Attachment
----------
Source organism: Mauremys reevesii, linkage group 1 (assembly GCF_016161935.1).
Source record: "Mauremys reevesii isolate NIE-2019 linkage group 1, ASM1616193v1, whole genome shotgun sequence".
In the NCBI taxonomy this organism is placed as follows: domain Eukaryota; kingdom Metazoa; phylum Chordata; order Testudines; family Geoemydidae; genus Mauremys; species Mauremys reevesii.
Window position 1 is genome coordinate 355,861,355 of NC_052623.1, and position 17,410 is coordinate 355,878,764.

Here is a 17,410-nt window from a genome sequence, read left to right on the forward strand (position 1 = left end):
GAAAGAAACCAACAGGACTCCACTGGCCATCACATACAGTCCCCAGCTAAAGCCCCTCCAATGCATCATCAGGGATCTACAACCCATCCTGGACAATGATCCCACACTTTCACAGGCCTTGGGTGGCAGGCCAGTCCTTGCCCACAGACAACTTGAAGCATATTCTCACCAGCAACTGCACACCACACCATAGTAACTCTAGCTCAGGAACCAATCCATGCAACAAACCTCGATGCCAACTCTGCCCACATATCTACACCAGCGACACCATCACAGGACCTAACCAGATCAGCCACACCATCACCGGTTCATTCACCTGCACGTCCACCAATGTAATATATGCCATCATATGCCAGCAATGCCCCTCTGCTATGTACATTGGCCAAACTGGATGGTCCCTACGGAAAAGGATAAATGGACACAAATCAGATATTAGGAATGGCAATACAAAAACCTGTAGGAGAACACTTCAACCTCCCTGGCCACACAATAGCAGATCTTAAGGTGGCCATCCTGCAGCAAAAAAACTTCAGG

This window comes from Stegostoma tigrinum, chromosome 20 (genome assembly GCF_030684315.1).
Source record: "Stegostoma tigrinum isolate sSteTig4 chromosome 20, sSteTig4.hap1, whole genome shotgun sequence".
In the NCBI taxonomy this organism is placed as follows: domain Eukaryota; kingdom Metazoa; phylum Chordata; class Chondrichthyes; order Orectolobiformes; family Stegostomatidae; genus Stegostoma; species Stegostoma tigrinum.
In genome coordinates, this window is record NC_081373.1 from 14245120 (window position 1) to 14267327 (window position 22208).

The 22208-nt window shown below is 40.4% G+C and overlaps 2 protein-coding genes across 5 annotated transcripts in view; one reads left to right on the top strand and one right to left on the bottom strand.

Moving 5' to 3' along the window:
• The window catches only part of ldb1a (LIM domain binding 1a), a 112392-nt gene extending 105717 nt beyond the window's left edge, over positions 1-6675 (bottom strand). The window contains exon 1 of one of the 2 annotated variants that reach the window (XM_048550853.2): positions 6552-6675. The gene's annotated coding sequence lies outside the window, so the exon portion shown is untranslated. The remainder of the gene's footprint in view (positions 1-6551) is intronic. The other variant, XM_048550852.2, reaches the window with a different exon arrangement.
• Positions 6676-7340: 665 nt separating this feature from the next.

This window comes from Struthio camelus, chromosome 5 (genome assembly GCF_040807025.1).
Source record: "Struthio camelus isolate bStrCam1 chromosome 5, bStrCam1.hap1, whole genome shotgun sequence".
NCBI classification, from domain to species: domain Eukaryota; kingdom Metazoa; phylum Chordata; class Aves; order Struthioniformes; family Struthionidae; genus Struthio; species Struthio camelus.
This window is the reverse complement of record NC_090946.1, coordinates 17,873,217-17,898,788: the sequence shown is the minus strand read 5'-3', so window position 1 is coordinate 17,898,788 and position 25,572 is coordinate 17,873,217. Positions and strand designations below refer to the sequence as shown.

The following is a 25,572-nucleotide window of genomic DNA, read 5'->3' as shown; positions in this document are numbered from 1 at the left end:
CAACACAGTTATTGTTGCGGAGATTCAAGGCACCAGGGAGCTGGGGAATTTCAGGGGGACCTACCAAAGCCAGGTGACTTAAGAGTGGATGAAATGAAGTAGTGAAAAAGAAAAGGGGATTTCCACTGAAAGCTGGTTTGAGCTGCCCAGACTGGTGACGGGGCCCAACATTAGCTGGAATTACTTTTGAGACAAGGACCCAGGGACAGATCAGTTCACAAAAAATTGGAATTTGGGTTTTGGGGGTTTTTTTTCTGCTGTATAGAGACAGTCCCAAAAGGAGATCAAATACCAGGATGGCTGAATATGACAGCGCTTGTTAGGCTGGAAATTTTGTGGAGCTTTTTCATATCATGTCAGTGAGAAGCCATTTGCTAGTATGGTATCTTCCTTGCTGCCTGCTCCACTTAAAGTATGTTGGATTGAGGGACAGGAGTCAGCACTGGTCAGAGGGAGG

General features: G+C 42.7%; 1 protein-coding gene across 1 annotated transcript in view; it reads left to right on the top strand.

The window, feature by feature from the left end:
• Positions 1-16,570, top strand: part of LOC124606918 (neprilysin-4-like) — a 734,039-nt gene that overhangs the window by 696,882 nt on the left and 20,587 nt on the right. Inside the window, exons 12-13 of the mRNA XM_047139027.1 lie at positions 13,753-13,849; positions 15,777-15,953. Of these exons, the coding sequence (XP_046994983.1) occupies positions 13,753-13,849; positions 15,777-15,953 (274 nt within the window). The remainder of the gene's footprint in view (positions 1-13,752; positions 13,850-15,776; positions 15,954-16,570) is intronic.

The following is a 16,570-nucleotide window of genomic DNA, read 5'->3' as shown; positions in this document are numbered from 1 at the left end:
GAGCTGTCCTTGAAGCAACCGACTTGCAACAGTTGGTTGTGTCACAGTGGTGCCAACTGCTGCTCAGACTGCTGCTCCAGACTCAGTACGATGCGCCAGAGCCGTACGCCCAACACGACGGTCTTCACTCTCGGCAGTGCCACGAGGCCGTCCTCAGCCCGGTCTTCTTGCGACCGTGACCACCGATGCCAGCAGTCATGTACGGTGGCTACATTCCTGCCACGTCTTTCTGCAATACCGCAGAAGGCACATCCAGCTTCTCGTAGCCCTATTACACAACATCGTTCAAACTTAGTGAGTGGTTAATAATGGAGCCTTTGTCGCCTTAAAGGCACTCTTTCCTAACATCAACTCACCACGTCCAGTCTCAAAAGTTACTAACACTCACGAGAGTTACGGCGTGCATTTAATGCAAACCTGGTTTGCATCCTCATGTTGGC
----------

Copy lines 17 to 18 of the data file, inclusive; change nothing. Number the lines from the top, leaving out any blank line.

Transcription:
NCBI classification, from domain to species: domain Eukaryota; kingdom Metazoa; phylum Chordata; class Aves; order Struthioniformes; family Struthionidae; genus Struthio; species Struthio camelus.
This window is the reverse complement of record NC_090946.1, coordinates 17,873,217-17,898,788: the sequence shown is the minus strand read 5'-3', so window position 1 is coordinate 17,898,788 and position 25,572 is coordinate 17,873,217. Positions and strand designations below refer to the sequence as shown.